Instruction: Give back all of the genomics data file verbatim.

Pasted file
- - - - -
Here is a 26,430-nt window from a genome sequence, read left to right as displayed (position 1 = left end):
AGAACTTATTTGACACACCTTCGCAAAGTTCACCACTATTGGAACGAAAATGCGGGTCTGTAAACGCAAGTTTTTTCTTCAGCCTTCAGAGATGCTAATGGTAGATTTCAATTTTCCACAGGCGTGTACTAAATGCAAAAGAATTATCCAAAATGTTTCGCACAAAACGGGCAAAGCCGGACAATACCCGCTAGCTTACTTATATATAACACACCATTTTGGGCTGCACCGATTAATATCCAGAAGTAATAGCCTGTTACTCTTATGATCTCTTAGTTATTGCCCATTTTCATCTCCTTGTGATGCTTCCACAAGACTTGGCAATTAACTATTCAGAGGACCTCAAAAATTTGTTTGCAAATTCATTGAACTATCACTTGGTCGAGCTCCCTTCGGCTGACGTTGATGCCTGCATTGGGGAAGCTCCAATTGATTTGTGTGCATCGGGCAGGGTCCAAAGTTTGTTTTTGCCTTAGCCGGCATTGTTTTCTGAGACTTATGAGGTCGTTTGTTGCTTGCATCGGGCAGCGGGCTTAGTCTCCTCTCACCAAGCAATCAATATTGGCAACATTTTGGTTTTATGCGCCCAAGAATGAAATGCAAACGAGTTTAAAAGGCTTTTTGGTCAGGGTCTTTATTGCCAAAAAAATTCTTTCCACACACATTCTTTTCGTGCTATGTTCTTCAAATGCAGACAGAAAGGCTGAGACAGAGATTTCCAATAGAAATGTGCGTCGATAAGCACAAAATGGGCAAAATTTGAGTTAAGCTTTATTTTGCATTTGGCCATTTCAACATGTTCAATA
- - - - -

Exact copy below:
Here is a 26,430-nt window from a genome sequence, read left to right as displayed (position 1 = left end):
AGAACTTATTTGACACACCTTCGCAAAGTTCACCACTATTGGAACGAAAATGCGGGTCTGTAAACGCAAGTTTTTTCTTCAGCCTTCAGAGATGCTAATGGTAGATTTCAATTTTCCACAGGCGTGTACTAAATGCAAAAGAATTATCCAAAATGTTTCGCACAAAACGGGCAAAGCCGGACAATACCCGCTAGCTTACTTATATATAACACACCATTTTGGGCTGCACCGATTAATATCCAGAAGTAATAGCCTGTTACTCTTATGATCTCTTAGTTATTGCCCATTTTCATCTCCTTGTGATGCTTCCACAAGACTTGGCAATTAACTATTCAGAGGACCTCAAAAATTTGTTTGCAAATTCATTGAACTATCACTTGGTCGAGCTCCCTTCGGCTGACGTTGATGCCTGCATTGGGGAAGCTCCAATTGATTTGTGTGCATCGGGCAGGGTCCAAAGTTTGTTTTTGCCTTAGCCGGCATTGTTTTCTGAGACTTATGAGGTCGTTTGTTGCTTGCATCGGGCAGCGGGCTTAGTCTCCTCTCACCAAGCAATCAATATTGGCAACATTTTGGTTTTATGCGCCCAAGAATGAAATGCAAACGAGTTTAAAAGGCTTTTTGGTCAGGGTCTTTATTGCCAAAAAAATTCTTTCCACACACATTCTTTTCGTGCTATGTTCTTCAAATGCAGACAGAAAGGCTGAGACAGAGATTTCCAATAGAAATGTGCGTCGATAAGCACAAAATGGGCAAAATTTGAGTTAAGCTTTATTTTGCATTTGGCCATTTCAACATGTTCAATA